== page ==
Both are biopolitical projects; that is, both aim, at the level of the individual and of the population at large, at producing certain kinds of people and not others in the furtherance of particular objectives. Austerity, which is commonly understood as a mechanism of extracting capital from the population and transferring it to a capitalist class in crisis (which is true), is also a project aimed at reshaping our lives to produce austere subjects: idealised workers primed for participation in neoliberal markets, who provide a maximum of productivity at a minimum cost, living lives with a minimum of material comforts, a restricted sphere of social activity, whose activity is continually aimed at maximising marketable skills, actively seeking job “opportunities” etc. The restriction of reproductive choices, while often seen as merely a result of backward religious moralism, must also be understood in this way: by denying women access to abortion outright and ensuring that access to contraception is expensive, sexual activity (and the social activity surrounding it) is disciplined toward the production of life within certain normative contexts (i.e. the stable monogamous relationship, called marriage in its ideal form) while other forms are precluded. Both involve the mobilisation of many of the same mechanisms of social control: the police, the judicial system, the contraction of the welfare state (in particular the cuts to child benefit function to prevent problematic sections of the working class from reproducing and placing a burden on the state, while imposing a particularly cruel form of discipline on those that do), the taxation system (VAT on condoms, for example), education, public health etc.
An intersectional approach thus reveals the deep interconnections between superficially distinct spheres of political activity. Women’s struggles and the class struggle are found to be inseparable. The slogans “Can’t Pay, Won’t Pay” and “My Body, My Choice” resonate deeply with one another, as both involve a refusal of biopolitical control and an assertion of the right to live self-directed lives autonomous of the demands of the powerful. Intersectional praxis involves, in part, uncovering these interconnections and writing them into the public discourse.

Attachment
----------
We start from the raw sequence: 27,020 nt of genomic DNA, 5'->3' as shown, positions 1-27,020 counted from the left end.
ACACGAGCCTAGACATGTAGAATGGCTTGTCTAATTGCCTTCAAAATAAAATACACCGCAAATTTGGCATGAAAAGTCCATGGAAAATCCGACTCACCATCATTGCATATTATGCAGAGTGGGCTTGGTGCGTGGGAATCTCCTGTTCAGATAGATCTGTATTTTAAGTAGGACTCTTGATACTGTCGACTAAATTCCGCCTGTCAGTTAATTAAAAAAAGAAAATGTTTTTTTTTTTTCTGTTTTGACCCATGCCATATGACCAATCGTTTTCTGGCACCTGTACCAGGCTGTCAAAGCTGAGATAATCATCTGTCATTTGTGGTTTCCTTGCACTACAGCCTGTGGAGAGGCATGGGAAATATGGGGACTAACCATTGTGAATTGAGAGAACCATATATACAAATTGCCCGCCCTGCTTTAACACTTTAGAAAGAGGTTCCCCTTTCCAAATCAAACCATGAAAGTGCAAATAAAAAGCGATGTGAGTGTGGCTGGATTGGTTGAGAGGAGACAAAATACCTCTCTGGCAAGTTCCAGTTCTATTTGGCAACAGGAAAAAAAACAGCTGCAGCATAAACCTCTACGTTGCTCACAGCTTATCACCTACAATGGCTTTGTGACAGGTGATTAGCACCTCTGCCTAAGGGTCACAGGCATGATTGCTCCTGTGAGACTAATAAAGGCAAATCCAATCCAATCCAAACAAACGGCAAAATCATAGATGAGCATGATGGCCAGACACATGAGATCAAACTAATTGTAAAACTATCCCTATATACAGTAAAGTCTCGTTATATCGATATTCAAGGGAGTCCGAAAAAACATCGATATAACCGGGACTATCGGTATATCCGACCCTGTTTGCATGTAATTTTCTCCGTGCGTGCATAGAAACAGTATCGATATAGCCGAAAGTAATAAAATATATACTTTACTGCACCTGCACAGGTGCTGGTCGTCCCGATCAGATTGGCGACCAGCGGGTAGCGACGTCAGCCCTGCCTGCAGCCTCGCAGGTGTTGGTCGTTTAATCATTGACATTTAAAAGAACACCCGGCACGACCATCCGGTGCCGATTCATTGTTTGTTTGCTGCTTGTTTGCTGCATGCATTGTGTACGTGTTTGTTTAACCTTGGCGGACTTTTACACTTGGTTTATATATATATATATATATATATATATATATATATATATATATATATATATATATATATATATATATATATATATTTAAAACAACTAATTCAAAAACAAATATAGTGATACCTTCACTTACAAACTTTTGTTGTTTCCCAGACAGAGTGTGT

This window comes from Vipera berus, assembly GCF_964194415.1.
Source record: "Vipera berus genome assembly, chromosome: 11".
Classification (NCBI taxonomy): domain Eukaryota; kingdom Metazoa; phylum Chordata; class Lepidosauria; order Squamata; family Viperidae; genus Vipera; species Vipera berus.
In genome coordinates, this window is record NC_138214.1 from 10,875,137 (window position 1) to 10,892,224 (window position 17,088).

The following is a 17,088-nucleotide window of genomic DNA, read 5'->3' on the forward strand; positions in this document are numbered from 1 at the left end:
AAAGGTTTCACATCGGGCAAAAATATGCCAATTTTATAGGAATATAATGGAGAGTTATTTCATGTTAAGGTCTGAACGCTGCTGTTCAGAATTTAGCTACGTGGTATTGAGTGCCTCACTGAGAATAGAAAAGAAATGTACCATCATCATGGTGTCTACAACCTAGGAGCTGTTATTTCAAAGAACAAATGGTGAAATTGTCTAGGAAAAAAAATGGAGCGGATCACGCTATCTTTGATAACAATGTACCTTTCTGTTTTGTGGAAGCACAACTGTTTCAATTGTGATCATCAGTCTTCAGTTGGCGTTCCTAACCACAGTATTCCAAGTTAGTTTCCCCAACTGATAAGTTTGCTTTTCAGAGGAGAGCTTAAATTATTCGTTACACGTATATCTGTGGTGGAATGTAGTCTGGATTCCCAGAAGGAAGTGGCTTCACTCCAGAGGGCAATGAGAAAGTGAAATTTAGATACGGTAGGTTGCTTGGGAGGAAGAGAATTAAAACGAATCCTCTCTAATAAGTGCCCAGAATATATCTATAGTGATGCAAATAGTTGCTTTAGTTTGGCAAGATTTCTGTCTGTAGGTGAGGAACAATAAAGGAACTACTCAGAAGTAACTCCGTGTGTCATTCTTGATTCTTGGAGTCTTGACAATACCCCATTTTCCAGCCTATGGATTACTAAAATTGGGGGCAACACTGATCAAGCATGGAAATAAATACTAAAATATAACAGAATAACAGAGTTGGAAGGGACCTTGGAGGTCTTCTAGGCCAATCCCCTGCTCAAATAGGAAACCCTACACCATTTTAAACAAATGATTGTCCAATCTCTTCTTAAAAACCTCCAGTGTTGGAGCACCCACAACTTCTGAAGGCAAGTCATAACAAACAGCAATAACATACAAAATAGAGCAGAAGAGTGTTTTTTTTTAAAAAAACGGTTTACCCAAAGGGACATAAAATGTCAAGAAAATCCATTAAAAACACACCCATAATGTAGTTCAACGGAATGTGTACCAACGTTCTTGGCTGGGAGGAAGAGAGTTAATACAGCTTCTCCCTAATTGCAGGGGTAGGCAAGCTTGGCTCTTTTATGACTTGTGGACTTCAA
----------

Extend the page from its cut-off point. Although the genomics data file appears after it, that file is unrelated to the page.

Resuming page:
Speaking and Listening
As anarchists, we are not immune to the effects of being formed within a social context in which women, queers and people of colour are systematically oppressed. Practices of dominance and submission are deeply ingrained into our culture and habituated within normative forms of social interaction, and cannot simply be dispelled with the performative declaration: “I am anti-racist”, “I am anti-sexist”, “I am an anarchist” etc. Put simply: if left unexamined, our subconscious habits in social interactions will reproduce the marginalisation of the already-marginalised within the anarchist movement.
If, as I have argued, the building-blocks of anarchist theory and practice are the subjective perspectives of those who experience oppression directly (as opposed to ready-made theoretical systems) then an awareness of the ways in which privilege manifests in interpersonal relations is of particular importance. The ability to contribute to shaping the direction of the movement is predicated on the ability to speak and be listened to by others within the movement. The ability to speak from an authoritative position, with the expectation of being listened to, understood and treated seriously, the ability to rely on certain culturally-specific assumptions (common sense ) in making a point, and so on, are more readily available to those who are already privileged by power structures than it is to those who are not. Awareness of privilege, then, is an important counterbalance to social forces which produce marginalisation, which allows us to organise more effectively against those forces. This is the precise opposite of the liberal-moralist theory of privilege, which elevates privilege awareness to the status of an abstract good.
The Class Struggle